In another example, Mo tips field emitter array (FEA) is DLC coated by the layer-by-layer method according to the present invention. The Mo tips were deposited on silicon substrate using E-beam evaporator into 1.5 μm diameter holes spaced on 10 μm centers, which included sequential growing of SiO2, Mo, and Al layers. The height of the tip relative to the gate is determined by the diameter of the hole and the thickness of the insulating layers. During deposition of the DLC layers, the substrate temperature was adjusted to room temperature under a pressure of 20 mTorr. A thin DLC layer of about 5 nm thickness was grown and then CF4 plasma was exposed on the surface. The DLC deposition and CF4 plasma exposure were repeated to obtain substantially hydrogen free DLC layer of 20 nm thickness. Especially, substantially hydrogen free DLC layer can be grown by layer-by-layer deposition method; i.e. deposition of 5 nm DLC layer and subsequent 200 seconds of CF4 plasma exposure on each layer of 5 nm DLC layer.
Electron emission characteristics of the tips were measured using triode geometry. An anode plate was placed at 1 mm above the gate and was biased at 300 V. The variation of the anode and the gate current with the gate-to-cathode bias was measured under 1×-108 Torr vacuum environment. The current-voltage and current fluctuation tests can be controlled by a computer. For all the tests, the device is configured in a common emitter configuration with the emitter grounded, the anode at a positive voltage and the gate driven positive to turn the device on.
The morphologies of the substantially hydrogen free DLC coated Mo tips are shown in FIG. 8. The cross-sectional view of the substantially hydrogen free DLC coated Mo tips, shown in FIG. 9 reveals that the tips are typically 1.8 μm high and the gate aperture is 1.5 μm wide. The thermal SiO2 dielectric layer is around 1.6 μm in thickness and the thickness of the substantially hydrogen free DLC coated on the Mo tips is about 20 nm.
FIG. 10 shows the emission current voltage characteristics for the DLC coated Mo tips FEA of 900 tips and the Mo tips FEA. The turn-on voltage was measured 80 V for the Mo tips FEA and 65 V for the DLC coated Mo tips FEA. In addition to the decrease in the turn-on voltage, the maximum anode current available also increased from 140 μA to 320 μA. And an anode current of about 0.1 μA per emitter is achieved at 87 V in the DLC coated Mo tips FEA, while the same current level is obtained at 107 V in the Mo tips FEA. This indicates that the operating voltage can be remarkably reduced just by adopting this fabrication process of the DLC coating on the Mo tips. By contrast, the gate current monotonously increased with the applied gate voltage and was not significantly altered because of the DLC coating. It should be noted that these Mo and the DLC coated Mo tips were grown on the same wafers under the same condition. The modification on the current-voltage property can, thus, be completely attributed to the enhancement on the electron emission behavior due to the substantially hydrogen free DLC coating.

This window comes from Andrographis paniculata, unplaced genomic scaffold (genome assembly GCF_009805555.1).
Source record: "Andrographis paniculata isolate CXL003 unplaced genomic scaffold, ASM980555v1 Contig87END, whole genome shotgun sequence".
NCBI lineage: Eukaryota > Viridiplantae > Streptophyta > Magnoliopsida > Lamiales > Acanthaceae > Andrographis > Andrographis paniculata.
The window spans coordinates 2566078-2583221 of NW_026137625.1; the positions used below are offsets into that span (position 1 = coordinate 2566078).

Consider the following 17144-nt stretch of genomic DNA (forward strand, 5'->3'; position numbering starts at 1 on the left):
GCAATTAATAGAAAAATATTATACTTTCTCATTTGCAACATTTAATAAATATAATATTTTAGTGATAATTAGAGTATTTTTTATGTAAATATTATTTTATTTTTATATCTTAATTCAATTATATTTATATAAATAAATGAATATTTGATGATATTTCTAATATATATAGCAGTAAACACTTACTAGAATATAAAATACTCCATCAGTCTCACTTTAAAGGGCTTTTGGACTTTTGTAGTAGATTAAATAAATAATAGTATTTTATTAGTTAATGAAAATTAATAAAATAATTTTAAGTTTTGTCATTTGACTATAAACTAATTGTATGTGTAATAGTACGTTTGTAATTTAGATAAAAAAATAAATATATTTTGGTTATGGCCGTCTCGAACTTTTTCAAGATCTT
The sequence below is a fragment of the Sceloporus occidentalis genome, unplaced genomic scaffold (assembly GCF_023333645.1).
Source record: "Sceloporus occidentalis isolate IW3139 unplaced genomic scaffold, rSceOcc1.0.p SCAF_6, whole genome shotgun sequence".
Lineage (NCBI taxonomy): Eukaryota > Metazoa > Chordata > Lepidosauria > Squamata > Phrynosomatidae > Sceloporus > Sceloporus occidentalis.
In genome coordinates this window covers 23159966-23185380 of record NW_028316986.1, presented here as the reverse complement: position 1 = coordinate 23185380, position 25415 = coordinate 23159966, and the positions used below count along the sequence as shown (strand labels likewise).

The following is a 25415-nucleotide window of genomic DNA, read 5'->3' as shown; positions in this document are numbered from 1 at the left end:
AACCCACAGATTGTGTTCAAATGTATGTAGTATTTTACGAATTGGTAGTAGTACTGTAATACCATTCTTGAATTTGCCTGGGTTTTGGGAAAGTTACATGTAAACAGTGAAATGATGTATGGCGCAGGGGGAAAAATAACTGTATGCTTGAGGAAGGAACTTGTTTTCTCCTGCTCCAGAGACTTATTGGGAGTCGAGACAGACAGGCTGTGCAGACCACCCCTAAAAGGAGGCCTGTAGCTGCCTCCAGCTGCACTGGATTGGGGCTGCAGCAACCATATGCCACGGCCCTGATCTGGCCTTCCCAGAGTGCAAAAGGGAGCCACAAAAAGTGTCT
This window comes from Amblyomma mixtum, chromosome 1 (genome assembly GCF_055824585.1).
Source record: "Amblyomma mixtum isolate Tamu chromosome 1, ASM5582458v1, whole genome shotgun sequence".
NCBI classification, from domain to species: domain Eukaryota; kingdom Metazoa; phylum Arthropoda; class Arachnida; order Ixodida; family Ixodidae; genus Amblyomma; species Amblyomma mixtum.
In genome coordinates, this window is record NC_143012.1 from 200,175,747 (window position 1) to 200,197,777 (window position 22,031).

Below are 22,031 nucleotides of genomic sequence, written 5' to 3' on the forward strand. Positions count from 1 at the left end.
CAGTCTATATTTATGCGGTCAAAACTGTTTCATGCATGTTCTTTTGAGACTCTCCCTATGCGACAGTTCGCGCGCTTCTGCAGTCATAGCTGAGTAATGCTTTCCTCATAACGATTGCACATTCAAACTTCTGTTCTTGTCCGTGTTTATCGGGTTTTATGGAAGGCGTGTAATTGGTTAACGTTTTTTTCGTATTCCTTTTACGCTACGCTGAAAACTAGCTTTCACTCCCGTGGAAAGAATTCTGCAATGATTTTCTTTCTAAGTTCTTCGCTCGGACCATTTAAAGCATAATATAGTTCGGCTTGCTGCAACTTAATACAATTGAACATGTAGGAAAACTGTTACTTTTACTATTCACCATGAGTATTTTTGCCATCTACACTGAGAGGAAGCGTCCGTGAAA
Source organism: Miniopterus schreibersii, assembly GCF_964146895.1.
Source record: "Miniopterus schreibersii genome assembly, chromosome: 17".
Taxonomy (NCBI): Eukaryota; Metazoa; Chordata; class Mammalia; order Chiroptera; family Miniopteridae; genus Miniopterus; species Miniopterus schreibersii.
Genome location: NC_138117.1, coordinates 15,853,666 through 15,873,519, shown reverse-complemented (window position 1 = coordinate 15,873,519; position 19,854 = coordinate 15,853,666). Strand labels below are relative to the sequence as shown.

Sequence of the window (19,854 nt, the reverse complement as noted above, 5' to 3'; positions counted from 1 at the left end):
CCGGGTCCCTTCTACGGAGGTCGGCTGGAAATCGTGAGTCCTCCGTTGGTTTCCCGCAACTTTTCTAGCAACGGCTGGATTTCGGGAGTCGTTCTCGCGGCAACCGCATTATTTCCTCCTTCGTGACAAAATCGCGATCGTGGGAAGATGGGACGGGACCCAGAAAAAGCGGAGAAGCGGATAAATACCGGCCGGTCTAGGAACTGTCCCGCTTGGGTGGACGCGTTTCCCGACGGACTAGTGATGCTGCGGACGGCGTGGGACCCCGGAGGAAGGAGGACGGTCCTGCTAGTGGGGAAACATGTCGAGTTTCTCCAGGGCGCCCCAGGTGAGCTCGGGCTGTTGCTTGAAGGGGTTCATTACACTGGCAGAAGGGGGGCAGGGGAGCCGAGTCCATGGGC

FIG. 11 shows the Fowler-Nordheim plots of the DLC coated Mo tips FEA and Mo tips FEA. The electron emission characteristics of the tips were further evaluated using the Fowler-Nordheim Equation, that is,
where I is the emission current, V is the gate to cathode voltage, log A is the intersection with vertical axis, and B the slope of the F-N plot which is proportional to φ3/2. The effective work-function (φ), and turn-on voltage estimated from the slop of the F-N plots and the intercepts of this plot with the abscissa, respectively. The field enhanced factor for these tips was first obtained by comparing φ value calculated from the slope of the F-N plots of the Mo tips with the work-function reported for Mo metal (4.5 eV). The effective φ value thus calculated for the DLC coated tips is 2.60 eV. These observations illustrated the significant effect of the substantially hydrogen free DLC coating on lowering the work-function required for emitting the electrons.
The emission current fluctuations of Mo tips FEA and the substantially hydrogen free DLC coated Mo tips FEA with variable gate voltage are shown in FIG. 12A and FIG. 12B, respectively. It was confirmed that, in the measurement of midterm current fluctuation, the emission current of the substantially hydrogen free DLC coated Mo tips FEA is more stable than that of the conventional pure Mo tips FEA. So the performance of the DLC coated Mo-tips FEA is better than that of the Mo tips FEA.
Electron emission characteristics of the Mo tips and the substantially hydrogen free DLC coated Mo tips FEA have been examined using triode geometry, DLC coatings are observed to have markedly enhance the emission of electrons. The turn-on voltage is reduced from 80 to 65 V, while the maximum anode current increased from 140 to 320 μA, due to DLC coating on Mo tips. And the emission current for the substantially hydrogen free DLC coated Mo tips is more stable than that of the conventional pure Mo tips FEA.
Considering the above, the substantially hydrogen free DLC film formed by method according to the present invention provides a promising cathode material especially for FED, due to its characteristics of hardness, chemical inertness, the excellent thermal conductivity, large area capable low-field cold emission and emission stability.
Obviously, numerous modifications and variations of the present invention are possible in light of the above teaching. It is therefore to be understood that the invention may be practiced otherwise than as specifically described herein.
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|U.S. Classification||427/535, 427/534, 427/255.7, 427/249.7, 427/577|
|International Classification||H01L21/302, C23F4/00, C23C14/06, C01B31/06, C30B29/04, C23C14/58, C23C16/26, C23C16/27, H01L21/205, H01L21/3065, H01J9/02, C30B25/00|
|Cooperative Classification||C23C16/26, C23C16/56, H01J9/025|
|European Classification||C23C14/06B, H01J9/02B2, C23C14/58|
|Jul 2, 1997||AS||Assignment|
Owner name: ORION ELECTRIC CO., LTD., KOREA, REPUBLIC OF
Free format text: ASSIGNMENT OF ASSIGNORS INTEREST;ASSIGNORS:JANG, JIN;PARK, KYU CHANG;REEL/FRAME:008700/0208
Effective date: 19970623
|Mar 5, 2003||REMI||Maintenance fee reminder mailed|
|Aug 18, 2003||LAPS||Lapse for failure to pay maintenance fees|
|Oct 14, 2003||FP||Expired due to failure to pay maintenance fee|
Effective date: 20030817